After we toured the Palais de la Bahia (please see Part 1 about Marrakech), our local guide, Abdul, led us through parts of the old town back to the main area of shopping in the Medina. There were regular stores in this part – pharmacies, offices, etc.
Our guide, Najib, then explained that we now had free time to explore on our own. He pointed out where he would be with the bus to pick us up in two-hours, and again in four-hours. Otherwise we would have to make our own way back to the hotel.
I figured two-hours to explore was plenty as I wasn’t really interested in shopping. The haggling that is expected is not something I enjoy at all. I was interested in getting photos of traditional products on display, and just having a look around.
Joyce (my seatmate) and I went together and roamed around the alleyways. This medina was much more spacious than Fes, and more heavily tourist oriented. Lots of turns and multiple levels – upstairs, downstairs – then you came out in the main square and then down another alley. It was still early and many of the stalls were just starting to open.
It was interesting but I really don’t like the constant harassment from the vendors. You couldn’t stop to admire something without them starting in on you to buy it. This was the worst of the three Medinas we saw for that. There many stalls that were “local” market type where the residents were buying their groceries and supplies, but the majority here were geared to tourists.
I did get the photos I wanted – even though every time I paused to take one someone tried to sell me something. The guys selling t-shirts were the most annoying and aggressive – dude, I am NOT interested in an FC Barcelona t-shirt from Morocco, honestly!
So, here are the shots I got – I was going for “artistic” to show off the goods on display. I don’t have a lot of interest in taking photos of people so crop them out if they end up in my photos.
First photo is Dried Fruit.
Dates and nuts
Spices (bottom left is ground henna powder.)
A different spice merchant – the middle bag in the front is rose buds.
Olives and preserves. I loved the olives in Morocco – had them at every meal.
Fresh and dried mint.
Ladies clothing – notice the black and gold one in the middle… look at the skirt. Makes me think of a loose diaper?
Shoes… lots and lots of shoes.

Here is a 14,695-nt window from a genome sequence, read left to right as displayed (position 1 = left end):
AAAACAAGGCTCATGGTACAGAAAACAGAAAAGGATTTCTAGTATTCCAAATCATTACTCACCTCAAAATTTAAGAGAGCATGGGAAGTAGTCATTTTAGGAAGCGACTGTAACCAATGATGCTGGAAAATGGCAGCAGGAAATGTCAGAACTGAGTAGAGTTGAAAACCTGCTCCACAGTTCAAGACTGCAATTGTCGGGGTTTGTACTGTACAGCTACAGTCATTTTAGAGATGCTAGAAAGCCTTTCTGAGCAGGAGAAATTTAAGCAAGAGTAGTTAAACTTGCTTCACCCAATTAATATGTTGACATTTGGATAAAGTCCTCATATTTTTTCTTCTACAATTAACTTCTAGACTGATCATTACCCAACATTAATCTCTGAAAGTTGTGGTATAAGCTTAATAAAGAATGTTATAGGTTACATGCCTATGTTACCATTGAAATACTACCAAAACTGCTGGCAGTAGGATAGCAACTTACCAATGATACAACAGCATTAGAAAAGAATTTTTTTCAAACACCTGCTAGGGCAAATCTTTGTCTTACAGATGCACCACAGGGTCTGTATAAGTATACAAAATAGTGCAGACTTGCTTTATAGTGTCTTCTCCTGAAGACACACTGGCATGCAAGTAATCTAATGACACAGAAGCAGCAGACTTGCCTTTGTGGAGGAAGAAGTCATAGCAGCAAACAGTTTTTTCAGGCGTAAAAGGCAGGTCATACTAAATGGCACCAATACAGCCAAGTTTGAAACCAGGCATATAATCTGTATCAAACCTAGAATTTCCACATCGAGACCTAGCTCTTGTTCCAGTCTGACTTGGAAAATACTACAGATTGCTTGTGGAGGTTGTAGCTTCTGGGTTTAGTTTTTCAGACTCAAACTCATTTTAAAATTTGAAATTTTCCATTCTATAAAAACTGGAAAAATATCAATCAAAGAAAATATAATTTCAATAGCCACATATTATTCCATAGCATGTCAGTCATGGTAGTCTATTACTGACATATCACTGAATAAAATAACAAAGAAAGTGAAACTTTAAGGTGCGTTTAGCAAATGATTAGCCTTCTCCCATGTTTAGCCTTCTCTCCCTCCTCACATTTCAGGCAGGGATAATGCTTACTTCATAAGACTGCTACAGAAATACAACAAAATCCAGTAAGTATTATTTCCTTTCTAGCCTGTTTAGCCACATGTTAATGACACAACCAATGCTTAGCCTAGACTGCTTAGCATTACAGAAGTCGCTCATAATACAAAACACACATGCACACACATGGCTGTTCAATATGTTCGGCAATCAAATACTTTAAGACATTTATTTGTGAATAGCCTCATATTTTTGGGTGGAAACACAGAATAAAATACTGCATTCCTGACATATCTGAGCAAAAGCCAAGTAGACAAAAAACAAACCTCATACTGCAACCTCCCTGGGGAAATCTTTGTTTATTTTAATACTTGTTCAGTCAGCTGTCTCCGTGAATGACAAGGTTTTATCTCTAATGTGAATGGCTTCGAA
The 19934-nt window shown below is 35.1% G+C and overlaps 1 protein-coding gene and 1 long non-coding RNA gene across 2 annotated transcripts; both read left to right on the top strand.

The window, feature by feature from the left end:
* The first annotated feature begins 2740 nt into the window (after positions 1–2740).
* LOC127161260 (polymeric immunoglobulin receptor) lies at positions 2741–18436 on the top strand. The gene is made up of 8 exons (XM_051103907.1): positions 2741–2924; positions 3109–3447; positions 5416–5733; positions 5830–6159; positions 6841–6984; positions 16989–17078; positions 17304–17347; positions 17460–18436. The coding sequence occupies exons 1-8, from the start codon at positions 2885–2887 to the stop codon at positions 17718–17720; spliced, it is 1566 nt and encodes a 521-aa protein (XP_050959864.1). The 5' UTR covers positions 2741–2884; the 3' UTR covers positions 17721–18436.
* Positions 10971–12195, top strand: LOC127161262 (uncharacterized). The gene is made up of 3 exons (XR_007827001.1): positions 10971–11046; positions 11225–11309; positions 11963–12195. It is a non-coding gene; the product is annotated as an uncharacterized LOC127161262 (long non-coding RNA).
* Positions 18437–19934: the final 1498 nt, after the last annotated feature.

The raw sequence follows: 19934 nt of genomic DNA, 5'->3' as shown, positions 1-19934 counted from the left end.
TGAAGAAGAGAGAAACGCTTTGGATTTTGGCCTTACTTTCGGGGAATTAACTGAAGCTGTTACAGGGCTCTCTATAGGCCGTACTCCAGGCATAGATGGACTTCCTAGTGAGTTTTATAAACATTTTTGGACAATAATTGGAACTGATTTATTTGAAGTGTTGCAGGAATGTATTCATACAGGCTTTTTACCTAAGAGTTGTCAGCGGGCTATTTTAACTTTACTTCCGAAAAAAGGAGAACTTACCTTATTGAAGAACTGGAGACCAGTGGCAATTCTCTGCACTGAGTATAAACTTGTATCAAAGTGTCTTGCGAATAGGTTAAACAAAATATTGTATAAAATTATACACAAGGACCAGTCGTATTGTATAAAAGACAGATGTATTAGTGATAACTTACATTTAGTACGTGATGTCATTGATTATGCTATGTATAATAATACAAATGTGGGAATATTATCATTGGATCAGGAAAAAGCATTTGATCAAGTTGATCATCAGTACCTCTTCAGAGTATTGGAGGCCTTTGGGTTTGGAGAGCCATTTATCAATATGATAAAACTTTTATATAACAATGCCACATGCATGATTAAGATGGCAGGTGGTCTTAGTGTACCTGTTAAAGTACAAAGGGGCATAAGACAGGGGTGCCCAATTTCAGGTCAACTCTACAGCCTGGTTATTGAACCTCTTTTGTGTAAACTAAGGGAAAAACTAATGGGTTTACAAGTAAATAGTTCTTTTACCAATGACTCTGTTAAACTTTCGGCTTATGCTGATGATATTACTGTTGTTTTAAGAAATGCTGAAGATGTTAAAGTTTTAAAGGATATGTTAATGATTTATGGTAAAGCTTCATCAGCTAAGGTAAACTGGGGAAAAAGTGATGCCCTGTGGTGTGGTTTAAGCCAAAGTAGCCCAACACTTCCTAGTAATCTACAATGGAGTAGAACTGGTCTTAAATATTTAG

Glassware – this was a gorgeous, sparkling display of silver-worked glassware.
Outer edge of the Medina open to the main square – notice the t-shirts?
Fruit sellers out in the main square. The fruit looked amazing – super-sized and fresh, no wax shine on the oranges, the avocados were the size of spaghetti squash, and the strawberries were massive.
And a garden stall in the square selling bedding plants.
We roamed over to the other side closer to the main road – was much quieter and the only people bothering us were trying to sell us tours to the Atlas Mountains (which we’d already done.)
Joyce and I then went and sat in the park to wait for the bus and others from the group. The horse-drawn carriages were all around waiting for customers. It was pretty warm as it was noon but I still wasn’t breaking a sweat, even wearing my coat, but I felt bad for the horses as I didn’t notice any water for them.
We were back to the hotel by 1 p.m. and the rest of the day was on our own. I joined three other ladies for a nice lunch in the hotel courtyard by the pool – my first salad of the trip. A caesar salad with fresh anchovies which was very different from what we have at home. It was excellent and very refreshing. Such a great setting for a meal, don’t you think?
After lunch I sat in one of the reception rooms off the lobby and sketched the pillars and their shadows. It was nice to just chill in a cool room for a bit. Then I went upstairs to shower and ended up napping for an hour or so.
Joyce and I met up at 7 p.m. to go find somewhere for dinner. The hotel was just off the main boulevard and there were several restaurants along there. It was a heart pounding experience – there are crosswalks, LOTS of marked crosswalks, but no walk signals or stop lights. OMG… that was intense trying to cross! No one… NO ONE, stops voluntarily so you have to walk out into traffic or you will wait forever. We went across to check out a row of restaurants on the other side – none of which were that appealing due to my diet. Then had to cross back!
We walked maybe 10 blocks in total and found a Lebanese restaurant which sounded good – Restaurant Mandaloun.
Things start-up late in Morocco – this restaurant was open but we were the only customers. The waiter was great – fluently multilingual. There was a combo meal for one on their menu and he said he would give it to us for two for the price of one, and bring a little extra, as we were the first customers of the day. A multi-course meal (there were 9 different things!) for 300 dirhams for two people? Wow – prices in Morocco are really low when you convert it – that works out to $40, so $20 per person.
It was an EXCELLENT meal – frankly, the best meal I had in Morocco. Many courses, the best hummus I’ve ever had! He told us they blend mayonnaise into it which made it so creamy. I had a very tasty salad, spicy chicken kabab, babaganoush, ate the filling of a couple of savoury pastries. I just didn’t eat the bread or beef that came in the courses, and skipped the desert.
By the time we were done it was pretty dark but the streets were hopping! Families out walking, lots of traffic. We had a nice stroll back to the hotel. It is very pleasant at night in Marrakech.